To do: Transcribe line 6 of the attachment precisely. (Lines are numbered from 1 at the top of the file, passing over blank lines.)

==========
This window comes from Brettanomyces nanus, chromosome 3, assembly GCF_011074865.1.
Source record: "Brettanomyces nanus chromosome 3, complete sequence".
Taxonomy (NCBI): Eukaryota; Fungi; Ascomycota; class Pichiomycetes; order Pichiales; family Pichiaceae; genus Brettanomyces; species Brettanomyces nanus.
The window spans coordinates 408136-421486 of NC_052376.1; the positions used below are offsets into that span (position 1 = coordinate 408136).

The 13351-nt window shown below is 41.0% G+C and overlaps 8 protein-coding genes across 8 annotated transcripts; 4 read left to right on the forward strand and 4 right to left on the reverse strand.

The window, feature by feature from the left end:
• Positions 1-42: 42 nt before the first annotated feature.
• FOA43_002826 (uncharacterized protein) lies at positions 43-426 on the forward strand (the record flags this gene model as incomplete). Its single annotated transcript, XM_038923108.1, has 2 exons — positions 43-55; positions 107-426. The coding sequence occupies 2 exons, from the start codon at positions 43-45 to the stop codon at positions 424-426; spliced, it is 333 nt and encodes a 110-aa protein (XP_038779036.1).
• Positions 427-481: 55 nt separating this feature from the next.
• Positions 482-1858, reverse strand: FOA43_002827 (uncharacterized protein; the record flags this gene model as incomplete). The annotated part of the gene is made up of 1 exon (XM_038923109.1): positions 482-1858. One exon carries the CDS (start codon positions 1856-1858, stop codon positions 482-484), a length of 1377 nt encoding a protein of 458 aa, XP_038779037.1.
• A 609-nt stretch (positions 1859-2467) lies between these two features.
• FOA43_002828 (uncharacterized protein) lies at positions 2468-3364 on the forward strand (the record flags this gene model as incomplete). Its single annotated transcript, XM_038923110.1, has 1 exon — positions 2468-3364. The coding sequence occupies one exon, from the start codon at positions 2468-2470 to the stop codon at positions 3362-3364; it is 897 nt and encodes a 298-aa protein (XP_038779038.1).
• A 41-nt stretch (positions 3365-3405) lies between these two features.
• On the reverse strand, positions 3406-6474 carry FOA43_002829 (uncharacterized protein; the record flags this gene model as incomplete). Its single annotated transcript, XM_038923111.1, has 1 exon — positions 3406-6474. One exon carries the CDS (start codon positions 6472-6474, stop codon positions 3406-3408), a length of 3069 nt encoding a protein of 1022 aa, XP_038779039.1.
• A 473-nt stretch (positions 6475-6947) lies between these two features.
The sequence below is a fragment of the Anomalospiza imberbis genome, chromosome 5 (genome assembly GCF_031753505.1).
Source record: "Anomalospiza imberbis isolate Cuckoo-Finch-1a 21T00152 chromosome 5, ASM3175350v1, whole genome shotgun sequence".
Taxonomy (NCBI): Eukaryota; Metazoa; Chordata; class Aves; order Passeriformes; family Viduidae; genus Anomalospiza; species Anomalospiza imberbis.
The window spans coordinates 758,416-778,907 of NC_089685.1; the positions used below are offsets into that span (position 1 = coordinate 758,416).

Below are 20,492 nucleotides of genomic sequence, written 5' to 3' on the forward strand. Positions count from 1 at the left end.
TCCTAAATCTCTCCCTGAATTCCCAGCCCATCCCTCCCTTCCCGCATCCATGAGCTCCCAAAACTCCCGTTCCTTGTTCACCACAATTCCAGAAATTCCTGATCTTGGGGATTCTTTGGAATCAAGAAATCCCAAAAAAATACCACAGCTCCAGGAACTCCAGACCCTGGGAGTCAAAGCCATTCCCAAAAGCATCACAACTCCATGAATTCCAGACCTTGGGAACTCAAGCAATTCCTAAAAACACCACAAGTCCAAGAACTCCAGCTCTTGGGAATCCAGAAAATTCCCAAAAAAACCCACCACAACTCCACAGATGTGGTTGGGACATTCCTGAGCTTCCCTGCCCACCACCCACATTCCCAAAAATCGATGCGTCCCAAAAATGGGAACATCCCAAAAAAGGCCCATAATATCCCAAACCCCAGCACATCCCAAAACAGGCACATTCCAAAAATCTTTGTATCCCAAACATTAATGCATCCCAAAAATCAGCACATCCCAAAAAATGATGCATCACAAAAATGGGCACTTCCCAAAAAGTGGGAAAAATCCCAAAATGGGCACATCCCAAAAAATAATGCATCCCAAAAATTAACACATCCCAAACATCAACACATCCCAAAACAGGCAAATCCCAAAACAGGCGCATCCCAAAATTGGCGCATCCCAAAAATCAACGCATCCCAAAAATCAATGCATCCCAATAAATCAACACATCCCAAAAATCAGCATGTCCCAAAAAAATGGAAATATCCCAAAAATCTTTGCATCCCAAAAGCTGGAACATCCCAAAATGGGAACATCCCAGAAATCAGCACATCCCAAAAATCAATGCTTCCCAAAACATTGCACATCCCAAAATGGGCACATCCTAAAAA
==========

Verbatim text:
The window, feature by feature from the left end: